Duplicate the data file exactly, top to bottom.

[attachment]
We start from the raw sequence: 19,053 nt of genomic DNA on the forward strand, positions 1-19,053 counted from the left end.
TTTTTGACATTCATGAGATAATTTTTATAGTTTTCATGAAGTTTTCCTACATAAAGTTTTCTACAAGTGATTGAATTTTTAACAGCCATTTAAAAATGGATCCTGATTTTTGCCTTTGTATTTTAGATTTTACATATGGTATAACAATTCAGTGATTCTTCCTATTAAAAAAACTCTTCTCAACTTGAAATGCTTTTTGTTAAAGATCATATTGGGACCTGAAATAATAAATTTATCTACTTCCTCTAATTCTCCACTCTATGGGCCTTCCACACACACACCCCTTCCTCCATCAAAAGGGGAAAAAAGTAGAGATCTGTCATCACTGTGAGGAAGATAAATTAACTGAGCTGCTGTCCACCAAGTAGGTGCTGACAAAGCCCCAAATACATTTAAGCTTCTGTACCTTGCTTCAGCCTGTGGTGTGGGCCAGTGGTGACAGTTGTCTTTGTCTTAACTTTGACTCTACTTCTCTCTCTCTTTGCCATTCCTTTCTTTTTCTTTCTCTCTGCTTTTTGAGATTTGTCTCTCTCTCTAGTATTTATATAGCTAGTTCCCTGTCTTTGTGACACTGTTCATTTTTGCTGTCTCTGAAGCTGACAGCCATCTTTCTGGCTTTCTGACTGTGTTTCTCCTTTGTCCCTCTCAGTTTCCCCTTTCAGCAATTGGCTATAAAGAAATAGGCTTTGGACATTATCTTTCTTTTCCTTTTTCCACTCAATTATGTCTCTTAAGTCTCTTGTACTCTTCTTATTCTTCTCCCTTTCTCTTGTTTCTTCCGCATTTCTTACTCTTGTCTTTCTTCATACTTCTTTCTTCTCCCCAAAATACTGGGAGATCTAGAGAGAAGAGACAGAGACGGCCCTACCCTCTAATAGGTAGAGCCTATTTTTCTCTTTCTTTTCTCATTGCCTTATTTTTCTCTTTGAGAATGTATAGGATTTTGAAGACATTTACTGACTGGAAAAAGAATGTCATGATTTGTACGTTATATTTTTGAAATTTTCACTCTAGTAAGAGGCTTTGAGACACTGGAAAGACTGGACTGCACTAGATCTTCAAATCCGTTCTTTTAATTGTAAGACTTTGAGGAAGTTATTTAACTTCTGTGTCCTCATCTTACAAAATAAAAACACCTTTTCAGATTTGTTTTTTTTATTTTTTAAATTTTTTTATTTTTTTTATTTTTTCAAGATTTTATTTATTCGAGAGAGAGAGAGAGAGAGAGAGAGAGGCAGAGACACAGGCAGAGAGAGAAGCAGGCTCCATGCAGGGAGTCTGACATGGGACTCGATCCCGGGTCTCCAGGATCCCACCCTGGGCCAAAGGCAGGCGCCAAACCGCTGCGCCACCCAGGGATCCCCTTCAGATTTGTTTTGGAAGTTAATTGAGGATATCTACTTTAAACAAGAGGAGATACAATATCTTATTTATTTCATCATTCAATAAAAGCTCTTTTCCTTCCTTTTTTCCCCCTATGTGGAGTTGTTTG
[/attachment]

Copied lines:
We start from the raw sequence: 19,053 nt of genomic DNA on the forward strand, positions 1-19,053 counted from the left end.
TTTTTGACATTCATGAGATAATTTTTATAGTTTTCATGAAGTTTTCCTACATAAAGTTTTCTACAAGTGATTGAATTTTTAACAGCCATTTAAAAATGGATCCTGATTTTTGCCTTTGTATTTTAGATTTTACATATGGTATAACAATTCAGTGATTCTTCCTATTAAAAAAACTCTTCTCAACTTGAAATGCTTTTTGTTAAAGATCATATTGGGACCTGAAATAATAAATTTATCTACTTCCTCTAATTCTCCACTCTATGGGCCTTCCACACACACACCCCTTCCTCCATCAAAAGGGGAAAAAAGTAGAGATCTGTCATCACTGTGAGGAAGATAAATTAACTGAGCTGCTGTCCACCAAGTAGGTGCTGACAAAGCCCCAAATACATTTAAGCTTCTGTACCTTGCTTCAGCCTGTGGTGTGGGCCAGTGGTGACAGTTGTCTTTGTCTTAACTTTGACTCTACTTCTCTCTCTCTTTGCCATTCCTTTCTTTTTCTTTCTCTCTGCTTTTTGAGATTTGTCTCTCTCTCTAGTATTTATATAGCTAGTTCCCTGTCTTTGTGACACTGTTCATTTTTGCTGTCTCTGAAGCTGACAGCCATCTTTCTGGCTTTCTGACTGTGTTTCTCCTTTGTCCCTCTCAGTTTCCCCTTTCAGCAATTGGCTATAAAGAAATAGGCTTTGGACATTATCTTTCTTTTCCTTTTTCCACTCAATTATGTCTCTTAAGTCTCTTGTACTCTTCTTATTCTTCTCCCTTTCTCTTGTTTCTTCCGCATTTCTTACTCTTGTCTTTCTTCATACTTCTTTCTTCTCCCCAAAATACTGGGAGATCTAGAGAGAAGAGACAGAGACGGCCCTACCCTCTAATAGGTAGAGCCTATTTTTCTCTTTCTTTTCTCATTGCCTTATTTTTCTCTTTGAGAATGTATAGGATTTTGAAGACATTTACTGACTGGAAAAAGAATGTCATGATTTGTACGTTATATTTTTGAAATTTTCACTCTAGTAAGAGGCTTTGAGACACTGGAAAGACTGGACTGCACTAGATCTTCAAATCCGTTCTTTTAATTGTAAGACTTTGAGGAAGTTATTTAACTTCTGTGTCCTCATCTTACAAAATAAAAACACCTTTTCAGATTTGTTTTTTTTATTTTTTAAATTTTTTTATTTTTTTTATTTTTTCAAGATTTTATTTATTCGAGAGAGAGAGAGAGAGAGAGAGAGAGGCAGAGACACAGGCAGAGAGAGAAGCAGGCTCCATGCAGGGAGTCTGACATGGGACTCGATCCCGGGTCTCCAGGATCCCACCCTGGGCCAAAGGCAGGCGCCAAACCGCTGCGCCACCCAGGGATCCCCTTCAGATTTGTTTTGGAAGTTAATTGAGGATATCTACTTTAAACAAGAGGAGATACAATATCTTATTTATTTCATCATTCAATAAAAGCTCTTTTCCTTCCTTTTTTCCCCCTATGTGGAGTTGTTTG